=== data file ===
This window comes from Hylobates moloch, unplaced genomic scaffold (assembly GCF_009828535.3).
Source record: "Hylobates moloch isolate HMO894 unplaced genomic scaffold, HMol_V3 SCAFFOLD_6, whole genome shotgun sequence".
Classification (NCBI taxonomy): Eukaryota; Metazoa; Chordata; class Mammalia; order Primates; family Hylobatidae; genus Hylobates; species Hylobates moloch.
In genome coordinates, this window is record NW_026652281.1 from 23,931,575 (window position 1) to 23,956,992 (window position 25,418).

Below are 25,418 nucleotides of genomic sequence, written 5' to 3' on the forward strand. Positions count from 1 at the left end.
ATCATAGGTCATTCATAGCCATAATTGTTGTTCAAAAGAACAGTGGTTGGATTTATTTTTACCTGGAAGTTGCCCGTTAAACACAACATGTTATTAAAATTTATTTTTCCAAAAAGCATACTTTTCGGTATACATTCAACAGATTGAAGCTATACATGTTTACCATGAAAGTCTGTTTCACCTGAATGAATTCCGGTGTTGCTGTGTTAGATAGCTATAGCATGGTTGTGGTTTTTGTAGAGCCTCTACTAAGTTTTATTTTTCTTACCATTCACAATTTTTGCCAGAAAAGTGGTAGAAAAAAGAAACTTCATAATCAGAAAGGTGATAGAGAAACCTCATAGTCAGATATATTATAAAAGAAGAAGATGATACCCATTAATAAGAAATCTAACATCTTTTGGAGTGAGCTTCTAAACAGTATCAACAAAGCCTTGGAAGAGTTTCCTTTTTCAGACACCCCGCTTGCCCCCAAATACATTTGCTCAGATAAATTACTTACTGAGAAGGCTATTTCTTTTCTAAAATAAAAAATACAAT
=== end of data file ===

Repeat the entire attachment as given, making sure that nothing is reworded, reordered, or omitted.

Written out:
This window comes from Hylobates moloch, unplaced genomic scaffold (assembly GCF_009828535.3).
Source record: "Hylobates moloch isolate HMO894 unplaced genomic scaffold, HMol_V3 SCAFFOLD_6, whole genome shotgun sequence".
Classification (NCBI taxonomy): Eukaryota; Metazoa; Chordata; class Mammalia; order Primates; family Hylobatidae; genus Hylobates; species Hylobates moloch.
In genome coordinates, this window is record NW_026652281.1 from 23,931,575 (window position 1) to 23,956,992 (window position 25,418).

Below are 25,418 nucleotides of genomic sequence, written 5' to 3' on the forward strand. Positions count from 1 at the left end.
ATCATAGGTCATTCATAGCCATAATTGTTGTTCAAAAGAACAGTGGTTGGATTTATTTTTACCTGGAAGTTGCCCGTTAAACACAACATGTTATTAAAATTTATTTTTCCAAAAAGCATACTTTTCGGTATACATTCAACAGATTGAAGCTATACATGTTTACCATGAAAGTCTGTTTCACCTGAATGAATTCCGGTGTTGCTGTGTTAGATAGCTATAGCATGGTTGTGGTTTTTGTAGAGCCTCTACTAAGTTTTATTTTTCTTACCATTCACAATTTTTGCCAGAAAAGTGGTAGAAAAAAGAAACTTCATAATCAGAAAGGTGATAGAGAAACCTCATAGTCAGATATATTATAAAAGAAGAAGATGATACCCATTAATAAGAAATCTAACATCTTTTGGAGTGAGCTTCTAAACAGTATCAACAAAGCCTTGGAAGAGTTTCCTTTTTCAGACACCCCGCTTGCCCCCAAATACATTTGCTCAGATAAATTACTTACTGAGAAGGCTATTTCTTTTCTAAAATAAAAAATACAAT